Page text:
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Voyager, by Diana Gabaldon

Voyager, by Diana Gabaldon, is a 'To Be Read' book for my 2016 (Blended) Reading Challenge, and I'm also counting it as the 'book with a love triangle' in my yet-unfinished 50 Book Challenge. This thing is over 1000 pages and should definitely count where I can.


Voyager


I have mixed feelings about this. I'd felt kind of 'meh' about Outlander (liked the story more than the execution) but was blown away by Dragonfly in Amber. I really wanted to love Voyager. I ended up liking it despite myself.

There may be mild spoilers, but nothing too major. Some is necessary content warning, imo.

I'm okay with a whole lot of writers' license and even a great dash of craziness in fiction. I don't usually care for the 'One True Love' trope, but this one works – and adds depth to a great speculative story, focusing on a love so strong it can transcend time and more. Not my usual thing, but I like it here. I like magic, so I have no problem with the juxtaposition of penicillin and scientific inquiry with voudoun and magical inquiry. I've seen a fair bit of craziness myself, and fiction can go ahead and go long with it.

But there were so many things that would have been deal-breakers if the story itself wasn't so good – and of course Jamie. I'm not in love with him so much as I think his dialogue is brilliant from a writing point of view. And I usually hate heavy-handed written dialect, so that's a huge accomplishment for me and nearly worth a whole star in and of itself. I love so many elements, some to my surprise...but the stuff that didn't work, man, it was bad.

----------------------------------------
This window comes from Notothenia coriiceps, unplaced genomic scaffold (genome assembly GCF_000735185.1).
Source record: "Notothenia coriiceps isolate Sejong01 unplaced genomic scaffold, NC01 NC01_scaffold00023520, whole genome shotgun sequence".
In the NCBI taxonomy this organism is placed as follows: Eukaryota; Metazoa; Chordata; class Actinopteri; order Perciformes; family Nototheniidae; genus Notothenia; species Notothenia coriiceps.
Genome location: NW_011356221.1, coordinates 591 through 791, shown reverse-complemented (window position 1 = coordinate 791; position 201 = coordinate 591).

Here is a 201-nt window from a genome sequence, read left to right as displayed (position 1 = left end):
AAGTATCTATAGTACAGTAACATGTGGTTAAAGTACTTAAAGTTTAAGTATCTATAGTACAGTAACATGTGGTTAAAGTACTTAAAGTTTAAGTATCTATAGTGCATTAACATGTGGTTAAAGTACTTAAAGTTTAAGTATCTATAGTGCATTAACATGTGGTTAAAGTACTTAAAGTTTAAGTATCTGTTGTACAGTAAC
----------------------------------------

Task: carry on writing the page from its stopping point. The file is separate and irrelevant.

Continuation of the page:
Most benign was the long and awkward rebuttal – I mean, conversation – about why good authors often need and produce hugely-long works wherein each word is absolutely vital to the storyline. I can grudgingly admit that this is true, if extremely rare, but it definitely doesn't apply here. There was a whole 'surprise twist' plot that seemed totally out of character for every single person involved, though I saw later why that particular choice was made. I could have given her a pass for all that if this had wowed like Dragonfly, and if she hadn't added about 800 pages of sheer WTF-ery.

Much, much (oh so very much) worse were the many, many instances of racial stereotype and exploitation. Not 'real and gritty' exploitation of the times, but what this author wrote for her story. Perhaps for talk or publicity? Or is she really okay exploiting these concepts so easily herself? The rapiness of each novel is bad enough (and people should be warned that it is indeed each novel so far), but a whole character and his several storylines were like a giant parody, but I don't think they were meant to be. Definitely not vital – or what aspects might have been vital could have been done much, much more respectfully. If she wanted to show the realness of the times, she could have broken out of that 'yellow Chinaman/mindless n---r' mentality herself, yet she revels in it instead, and the story seriously suffers for it. Show the slave market if you must to show Claire's righteous indignation and how it may be more complicated than it seems, but there's a way to do that and a way not to, and this is about ten klicks past 'way not to'.

I wished I could have stopped reading, but the story does have me by now, especially since the show is so good. I'm sad and disgusted that I do end up giving her a pass, because I'm still itching to press on to the next book and find out what happens. I like the books, the good parts are so well done, and I want to really love them, but there's legitimate criticism around this book that I sincerely hope she listened to in the next. I'll even happily deal with thousands of pages and let her preen all she wants if they can stop being filled with unnecessary disrespect and continuous rape.